(Head on over to NBAPlaybook for a breakdown of Milwaukee’s last play)

Just like that, the Bucks can now head quietly into the night.  A night filled with meaningless basketball for a half month.

Everyone has spent a great deal of time focusing on Milwaukee’s questionable final 30 seconds of their 89-88 loss to the Indiana Pacers Friday night.  First, Coach Scott Skiles opting not to foul with the Bucks down one with 26.7 seconds left and second, Milwaukee’s final shot, a desperation Drew Gooden three as the buzzer sounded.  If you’ve watched these Bucks under Skiles for some time though, the decision not to foul shouldn’t be a surprise.  So long as there is time to get off a shot, he’s rarely fouled in situations like these during his Bucks career.  That didn’t leave time for anything more than a quick shot, regardless of who was going to take it, but it really isn’t even worth debating.  That’s just how things will be here.

But there were far more damning aspects of Friday evening’s game.

Take the entire second quarter for example.  After an okay start combined with an abysmal one from the Pacers, Milwaukee had an incredible opportunity coming into the second quarter.  An eight point lead and the chance to tack some more on to try and blow this thing open before halftime.  But the Bucks came out bumbling once again, making just six of 25 shots in the quarter while playing ineffective defense.  They dropped the second quarter 32-17 and faced a seven point deficit going into halftime.

After the starters gave up six quick points in the third quarter, Coach Skiles went desperate, bringing in Corey Maggette, Earl Boykins and Gooden to attempt to spark a lifeless club.  Regardless of how you feel about the minutes Maggette has received over the past couple weeks and your general feelings on Boykins, this was a terrible sign.  In a game the Bucks absolutely had to have, Milwaukee resorted to the end of their bench minutes into the third quarter because its starters were so outplayed by an average Pacer team.

In the most important game of the year.

The game the Bucks had been talking up the past few days and had really been on everyone’s mind all week, was apparently no cause for improved play among the Bucks starting five.  The group that had regularly been seeing 40 minutes a game, lost their coaches confidence minutes into the third quarter of this game.

As much as anything, THAT sums up this season.  Not that last unfortunate, erratic Gooden shot or Skiles stubborn decision making with the game on the line.  It was the Bucks never failing ability this season to be inexplicably incapable offensively at any and all times, be it the second game of the year against the T-Wolves or the last important one against the Pacers.

Offense

Kudos to Maggette for being ready though.  As painful as it is to watch him hurl his body into defenders, the veteran saddled with as many DNP-CD’s lately as he’s probably had in his whole career was ready when called on Friday night.  Maggette logged 22 minutes, made four of six shots, one three on one attempt, four of six free throws and scored 13 points, all coming in the second half.  As much as ever, Maggette did his thing Friday.  And as usual, the Bucks lost while he did it.  Of course, he has been on the bench and the Bucks have been losing as much as ever recently anyway, so it’s probably not fair to blame Maggette.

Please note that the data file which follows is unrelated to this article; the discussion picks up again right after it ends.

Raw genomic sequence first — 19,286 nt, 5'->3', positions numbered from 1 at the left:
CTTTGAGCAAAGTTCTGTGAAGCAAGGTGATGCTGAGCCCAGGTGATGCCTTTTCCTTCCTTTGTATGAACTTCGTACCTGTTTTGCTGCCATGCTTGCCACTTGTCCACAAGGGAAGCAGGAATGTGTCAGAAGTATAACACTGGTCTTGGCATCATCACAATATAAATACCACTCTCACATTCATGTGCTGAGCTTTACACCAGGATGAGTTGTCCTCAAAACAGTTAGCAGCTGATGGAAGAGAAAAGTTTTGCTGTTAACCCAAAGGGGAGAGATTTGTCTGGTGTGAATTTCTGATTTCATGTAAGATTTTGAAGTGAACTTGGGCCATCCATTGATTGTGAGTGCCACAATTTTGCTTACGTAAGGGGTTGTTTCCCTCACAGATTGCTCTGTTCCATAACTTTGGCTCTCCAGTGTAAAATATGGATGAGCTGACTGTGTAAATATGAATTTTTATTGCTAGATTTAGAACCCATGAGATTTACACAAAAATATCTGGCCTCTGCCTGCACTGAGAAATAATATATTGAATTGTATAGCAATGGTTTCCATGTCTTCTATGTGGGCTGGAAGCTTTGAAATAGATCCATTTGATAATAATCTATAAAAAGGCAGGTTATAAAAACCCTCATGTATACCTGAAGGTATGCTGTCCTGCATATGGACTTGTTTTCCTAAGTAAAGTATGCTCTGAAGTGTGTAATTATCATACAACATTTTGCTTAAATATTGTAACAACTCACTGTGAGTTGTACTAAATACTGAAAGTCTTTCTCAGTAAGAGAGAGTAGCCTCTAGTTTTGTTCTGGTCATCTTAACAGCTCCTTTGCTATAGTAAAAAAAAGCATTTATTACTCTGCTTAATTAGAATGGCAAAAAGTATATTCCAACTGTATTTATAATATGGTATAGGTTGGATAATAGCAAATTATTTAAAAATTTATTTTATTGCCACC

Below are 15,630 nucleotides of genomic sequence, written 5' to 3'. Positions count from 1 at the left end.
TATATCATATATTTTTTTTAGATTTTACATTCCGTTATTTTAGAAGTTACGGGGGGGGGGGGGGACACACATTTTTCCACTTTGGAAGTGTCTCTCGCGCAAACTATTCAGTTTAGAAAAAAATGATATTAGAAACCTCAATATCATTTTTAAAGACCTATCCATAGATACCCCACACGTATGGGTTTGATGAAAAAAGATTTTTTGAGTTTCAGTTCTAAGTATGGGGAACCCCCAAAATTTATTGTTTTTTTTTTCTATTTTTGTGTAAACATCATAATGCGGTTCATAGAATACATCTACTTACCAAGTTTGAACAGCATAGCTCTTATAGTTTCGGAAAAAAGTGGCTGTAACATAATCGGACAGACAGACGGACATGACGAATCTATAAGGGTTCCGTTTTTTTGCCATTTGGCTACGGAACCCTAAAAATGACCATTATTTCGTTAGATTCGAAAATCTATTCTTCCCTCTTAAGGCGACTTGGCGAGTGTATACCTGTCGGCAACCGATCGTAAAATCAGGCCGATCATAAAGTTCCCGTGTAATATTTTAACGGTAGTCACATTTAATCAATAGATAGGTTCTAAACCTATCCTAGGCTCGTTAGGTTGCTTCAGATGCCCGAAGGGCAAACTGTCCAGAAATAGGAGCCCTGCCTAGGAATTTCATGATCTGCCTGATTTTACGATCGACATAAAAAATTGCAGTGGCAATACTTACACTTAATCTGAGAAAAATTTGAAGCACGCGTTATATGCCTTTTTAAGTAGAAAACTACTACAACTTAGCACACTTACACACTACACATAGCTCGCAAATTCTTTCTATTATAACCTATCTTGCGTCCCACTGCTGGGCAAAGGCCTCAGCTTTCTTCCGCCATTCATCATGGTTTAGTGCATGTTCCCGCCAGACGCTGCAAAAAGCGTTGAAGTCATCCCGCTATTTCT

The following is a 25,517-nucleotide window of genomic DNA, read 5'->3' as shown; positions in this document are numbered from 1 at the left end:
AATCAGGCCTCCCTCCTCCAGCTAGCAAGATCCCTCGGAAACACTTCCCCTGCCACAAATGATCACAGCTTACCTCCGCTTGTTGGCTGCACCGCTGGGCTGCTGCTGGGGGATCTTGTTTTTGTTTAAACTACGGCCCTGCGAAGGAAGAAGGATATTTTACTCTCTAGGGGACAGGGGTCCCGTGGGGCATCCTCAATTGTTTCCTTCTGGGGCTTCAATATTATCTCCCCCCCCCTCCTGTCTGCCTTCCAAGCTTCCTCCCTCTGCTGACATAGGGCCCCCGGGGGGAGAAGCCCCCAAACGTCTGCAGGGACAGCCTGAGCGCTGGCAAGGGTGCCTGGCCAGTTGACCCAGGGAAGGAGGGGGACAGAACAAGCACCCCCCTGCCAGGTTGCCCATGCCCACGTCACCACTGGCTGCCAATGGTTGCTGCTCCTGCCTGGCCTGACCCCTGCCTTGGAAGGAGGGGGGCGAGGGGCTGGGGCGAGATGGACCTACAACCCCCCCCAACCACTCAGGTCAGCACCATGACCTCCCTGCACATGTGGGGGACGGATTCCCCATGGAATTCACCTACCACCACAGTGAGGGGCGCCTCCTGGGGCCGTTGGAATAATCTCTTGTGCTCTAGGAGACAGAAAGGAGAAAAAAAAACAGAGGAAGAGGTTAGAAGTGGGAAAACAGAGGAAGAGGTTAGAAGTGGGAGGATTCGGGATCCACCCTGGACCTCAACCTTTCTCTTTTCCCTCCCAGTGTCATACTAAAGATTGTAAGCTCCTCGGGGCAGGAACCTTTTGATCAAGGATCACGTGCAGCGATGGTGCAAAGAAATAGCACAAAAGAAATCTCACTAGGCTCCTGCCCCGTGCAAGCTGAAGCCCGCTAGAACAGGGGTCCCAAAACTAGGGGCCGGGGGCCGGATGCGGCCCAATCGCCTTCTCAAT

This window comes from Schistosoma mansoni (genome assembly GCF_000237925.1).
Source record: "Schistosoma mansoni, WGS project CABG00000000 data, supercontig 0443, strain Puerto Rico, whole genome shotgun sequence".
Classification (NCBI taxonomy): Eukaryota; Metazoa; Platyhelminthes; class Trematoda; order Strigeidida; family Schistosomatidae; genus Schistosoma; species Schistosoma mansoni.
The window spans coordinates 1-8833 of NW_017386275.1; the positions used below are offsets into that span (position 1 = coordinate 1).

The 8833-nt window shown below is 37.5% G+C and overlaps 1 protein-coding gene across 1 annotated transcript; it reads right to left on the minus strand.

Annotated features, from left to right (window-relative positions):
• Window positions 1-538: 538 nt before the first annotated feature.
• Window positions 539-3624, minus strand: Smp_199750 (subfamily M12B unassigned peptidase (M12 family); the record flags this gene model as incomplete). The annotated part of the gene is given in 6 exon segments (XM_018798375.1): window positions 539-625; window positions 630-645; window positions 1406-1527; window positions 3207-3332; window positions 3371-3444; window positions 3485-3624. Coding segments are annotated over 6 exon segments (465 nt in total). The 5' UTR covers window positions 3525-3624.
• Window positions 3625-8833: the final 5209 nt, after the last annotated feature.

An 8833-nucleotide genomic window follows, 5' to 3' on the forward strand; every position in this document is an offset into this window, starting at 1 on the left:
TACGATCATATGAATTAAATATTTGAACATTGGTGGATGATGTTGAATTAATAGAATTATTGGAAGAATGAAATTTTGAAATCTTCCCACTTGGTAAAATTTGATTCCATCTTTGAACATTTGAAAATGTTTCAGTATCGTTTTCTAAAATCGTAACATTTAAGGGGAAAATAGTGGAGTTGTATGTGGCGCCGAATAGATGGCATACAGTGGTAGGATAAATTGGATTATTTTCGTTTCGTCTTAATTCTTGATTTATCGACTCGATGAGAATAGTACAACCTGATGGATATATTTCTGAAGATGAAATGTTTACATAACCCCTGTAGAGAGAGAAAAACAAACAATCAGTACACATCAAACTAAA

• Andrew Bogut spent part of the day with an IV in his arm getting fluids thanks to a flu bug that was bothering him.  But he responded to the challenge in front of him Friday night, scoring 16 points on seven of 11 shooting before fouling out in the fourth quarter.  With Bogut sitting the majority of the second quarter, Milwaukee’s defense fell apart and its offense did the usual awful things it does at least once a game.  When Bogut entered with 5:48 to play in the quarter, the Bucks sat down one after having established an eight point lead.
  • Brandon Jennings made just four of 12 shots in the first half, but it seemed like he was playing a better game than that.  After a benching in the third quarter for what seemed to be poor effort defensively, he returned and balanced the numbers to match his play.  Jennings finished eight of 18 from the field, with 20 points, seven rebounds and three assists.

Defense

Gooden takes a lot of heat.  It may be because in 30 minutes a game, his flaws are on display as often as his strengths are.  But as a 20 minute or so player, there is certainly some strong upside to Gooden.  As usual, Gooden was very active on the glass Friday night, grabbing a team high eight defensive rebounds and 10 overall.  Yes, he shot three for 11 as that smooth jumper he displayed Wednesday abandoned him Friday, but Friday was more an example that there probably is a spot on this roster for Gooden.  Just not the one his pay may indicate.

Final Thoughts

Playoff talk can now officially stop.  Mathematically, no, the Bucks aren’t eliminated.  But practically, they are.

So let the debate reign about whether it was injuries or the group itself that torpedoed the Bucks chemistry this season and stopped their season before it ever got started.

Jeremy Schmidt writes the Milwaukee Bucks blog Bucksketball.com. Follow him on Twitter. Become a fan on Facebook (right sidebar).